Ziggy Stardust, The Earl of Ear, an alien, a muse, and a goblin king. David Bowie was everything and anything, and he continues to be an inspiration for more than one AVER member. As our humble way of honoring the man who sold the world AVER would like to take this time to highlight the myriad ways Bowie has made our lives more magical.
GREGORY: David Bowie feels more like a territory than a person. David Bowie Land. I have only visited a little of it. Mainly I have only been to the capital cities: Heroes, Ziggy Stardust, Modern Love. There is so much space unknown to me in Bowie Land that I feel like I don't understand him at all. And I feel kind of ashamed of that. Someday, I tell myself, I will do some catch-up work. Just now, I watched his video for his song "Lazarus," released only weeks before his death. Suddenly I am feeling like there is much more to David Bowie than I could have imagined. Here is a person, dealing with their own death as it is happening. Making a song out of it. Going into the unknown with a grace and style I can't really wrap my head around. Who is this man? I definitely have some catching up to do.
LAURA: Bowie was my dream guide. Lurking in my unconscious mind as I slept, he would often casually wander into my dreams to comfort me or twist my mundane internal narratives into kaleidoscopic adventures. Much like the Cat from The Cat in the Hat, Bowie is a rascal and a rouge, causing mirth and merriment to point of hysteria. His role as Jareth in Labyrinth is how I will forever picture him.
TY: I was seven years old in 1983, when David Bowie’s Let’s Dance album came out. This was a pivotal year, the one where I decided that music was going to be my “thing”. I devoured the Top 40 new wave, synth pop and soul hits on the radio (plus Soul Train, I loved that show) and on a relatively new format, the music video. My family didn’t have cable, but there was a program that came on Channel 4 once a week that played the same videos that were on MTV. Modern Love, China Girl, and Let’s Dance were all staples, and became favorites. The combination of the ultra-catchy music and the visuals hooked me, just as it did for countless other people at the time.
As the 1980s progressed, I became entranced by hip hop and sort of forgot about Bowie. It wasn’t until the late 90s, when I started collecting records and really delved into studying the history of popular music that Bowie reentered my consciousness. He’s been there ever since. Yes, I’m interested in him from a visual standpoint, but much more so from a musical one. Fame, Golden Years, Heroes, Rebel Rebel, Suffragette City, Changes, Fashion, Ziggy Stardust, All the Young Dudes, Young Americans, Sound and Vision, Under Pressure, Queen Bitch, Starman, TVC 15… I’ve heard these songs countless times, and still get the chills when they come on. They are timeless, and are at the top of the list of greatest pop songs of all time. David Bowie will be missed, but his music will live forever.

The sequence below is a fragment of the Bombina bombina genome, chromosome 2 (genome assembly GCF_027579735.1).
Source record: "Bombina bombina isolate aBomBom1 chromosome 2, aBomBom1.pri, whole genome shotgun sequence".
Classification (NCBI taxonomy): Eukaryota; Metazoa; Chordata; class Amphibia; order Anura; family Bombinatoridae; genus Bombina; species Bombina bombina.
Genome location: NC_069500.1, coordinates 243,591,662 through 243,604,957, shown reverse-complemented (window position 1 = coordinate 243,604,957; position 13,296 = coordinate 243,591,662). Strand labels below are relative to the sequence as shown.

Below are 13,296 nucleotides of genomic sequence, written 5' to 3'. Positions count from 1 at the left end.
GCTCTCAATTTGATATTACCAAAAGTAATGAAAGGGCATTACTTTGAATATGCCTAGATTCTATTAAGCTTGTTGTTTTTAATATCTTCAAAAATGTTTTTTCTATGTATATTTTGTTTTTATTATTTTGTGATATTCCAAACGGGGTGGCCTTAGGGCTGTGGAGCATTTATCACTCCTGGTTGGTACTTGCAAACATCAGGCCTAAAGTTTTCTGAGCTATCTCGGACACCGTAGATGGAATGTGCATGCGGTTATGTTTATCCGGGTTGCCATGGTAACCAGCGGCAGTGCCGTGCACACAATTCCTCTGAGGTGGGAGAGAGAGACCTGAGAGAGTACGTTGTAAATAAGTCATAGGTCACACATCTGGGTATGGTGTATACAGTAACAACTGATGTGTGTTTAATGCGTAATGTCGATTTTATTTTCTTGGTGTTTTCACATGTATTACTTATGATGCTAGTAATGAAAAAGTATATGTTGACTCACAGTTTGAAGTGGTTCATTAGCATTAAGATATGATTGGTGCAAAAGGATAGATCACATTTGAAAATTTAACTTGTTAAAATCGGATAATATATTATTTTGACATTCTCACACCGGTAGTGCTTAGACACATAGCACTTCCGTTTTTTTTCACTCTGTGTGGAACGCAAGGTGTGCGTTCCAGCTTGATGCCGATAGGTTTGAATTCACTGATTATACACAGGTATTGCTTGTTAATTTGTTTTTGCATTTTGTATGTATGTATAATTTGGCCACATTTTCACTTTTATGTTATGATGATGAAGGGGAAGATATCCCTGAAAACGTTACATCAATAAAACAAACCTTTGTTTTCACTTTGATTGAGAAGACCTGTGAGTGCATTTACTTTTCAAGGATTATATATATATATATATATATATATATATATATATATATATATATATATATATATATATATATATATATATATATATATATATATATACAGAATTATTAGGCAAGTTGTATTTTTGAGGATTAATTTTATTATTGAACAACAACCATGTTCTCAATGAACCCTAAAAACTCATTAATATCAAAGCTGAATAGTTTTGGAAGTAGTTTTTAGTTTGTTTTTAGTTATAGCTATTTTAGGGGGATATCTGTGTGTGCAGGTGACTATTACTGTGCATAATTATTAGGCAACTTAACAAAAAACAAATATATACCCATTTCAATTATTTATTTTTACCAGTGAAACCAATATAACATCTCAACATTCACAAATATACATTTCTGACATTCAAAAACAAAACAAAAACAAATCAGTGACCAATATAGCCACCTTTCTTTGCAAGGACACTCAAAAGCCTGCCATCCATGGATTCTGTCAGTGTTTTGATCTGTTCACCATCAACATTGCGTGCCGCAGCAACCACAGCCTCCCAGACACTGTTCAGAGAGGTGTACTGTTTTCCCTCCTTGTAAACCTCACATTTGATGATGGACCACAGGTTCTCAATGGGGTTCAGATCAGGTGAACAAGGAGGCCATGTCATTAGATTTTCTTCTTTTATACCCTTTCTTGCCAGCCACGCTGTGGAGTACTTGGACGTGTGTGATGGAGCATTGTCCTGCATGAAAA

TRAVIS: David Bowie is probably my favorite person to look at. In almost every photograph of the man, he is an absolutely flawless specimen of a human being. Of course, that’s not to say that he was “handsome,” in a traditional sense: what similarly-featured star could you even compare him to? Tilda Swinton? A Jurassic Park velociraptor? I was always fascinated by the strangeness of his features; the way he contained a certain femininity; and the way his looks served his various personas over the years. He was a self-made idol, and like a lot of people, I wanted to be him. Maybe I didn’t want to prance around on a stage with a mullet and a silk kimono, but I did want to be my most perfect, stunning self. And I believe that something in Bowie’s message transmitted the idea that it was possible.
JOJO: I arrived late to the party; I didn't grow up listening to Bowie, I had never seen The Labyrinth until my mid twenties, but I just remember, as a young adolescent maybe 12 or 13, Bowie being on the Conan O'Brien show and me thinking he was so attractive, that hair! and feeling embarrassed because how could this old man be so cute and cool? So my first encounter with David Bowie was one of sexual attraction, an initial access point to which many can probably relate. Later, around 18, I’d go dancing on Saturdays to this club BANG! I first heard "Modern Love" there, and it shot me with an excitable euphoria. I would hop on the stage, throw my hands up and get completely wrapped in the dance beat of that song. A spontaneous power, I’d snap and switch footing and spin, just like Bowie does in the music video. From that song, I began to understand how dynamic Bowie was as an artist, and I fell into it all... Bowie as a living artist, in all incarnations. But what continues to live as his body fades is an unmistakable sense of familiarity, Bowie as a friend I knew perhaps instinctually. And, like any good mentor, any great soul, that energy radiates and continues to inspire.